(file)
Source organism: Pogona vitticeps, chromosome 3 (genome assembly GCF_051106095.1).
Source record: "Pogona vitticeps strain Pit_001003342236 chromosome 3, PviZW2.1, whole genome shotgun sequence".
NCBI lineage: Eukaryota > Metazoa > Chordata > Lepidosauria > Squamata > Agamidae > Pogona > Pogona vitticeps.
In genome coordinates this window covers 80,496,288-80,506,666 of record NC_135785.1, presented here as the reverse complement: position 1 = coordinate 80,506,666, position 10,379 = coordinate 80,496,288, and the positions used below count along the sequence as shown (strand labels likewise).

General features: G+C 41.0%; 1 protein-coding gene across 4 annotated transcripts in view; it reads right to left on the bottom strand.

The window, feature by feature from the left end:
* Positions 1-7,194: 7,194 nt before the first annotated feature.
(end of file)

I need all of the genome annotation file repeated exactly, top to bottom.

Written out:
Source organism: Pogona vitticeps, chromosome 3 (genome assembly GCF_051106095.1).
Source record: "Pogona vitticeps strain Pit_001003342236 chromosome 3, PviZW2.1, whole genome shotgun sequence".
NCBI lineage: Eukaryota > Metazoa > Chordata > Lepidosauria > Squamata > Agamidae > Pogona > Pogona vitticeps.
In genome coordinates this window covers 80,496,288-80,506,666 of record NC_135785.1, presented here as the reverse complement: position 1 = coordinate 80,506,666, position 10,379 = coordinate 80,496,288, and the positions used below count along the sequence as shown (strand labels likewise).

General features: G+C 41.0%; 1 protein-coding gene across 4 annotated transcripts in view; it reads right to left on the bottom strand.

The window, feature by feature from the left end:
* Positions 1-7,194: 7,194 nt before the first annotated feature.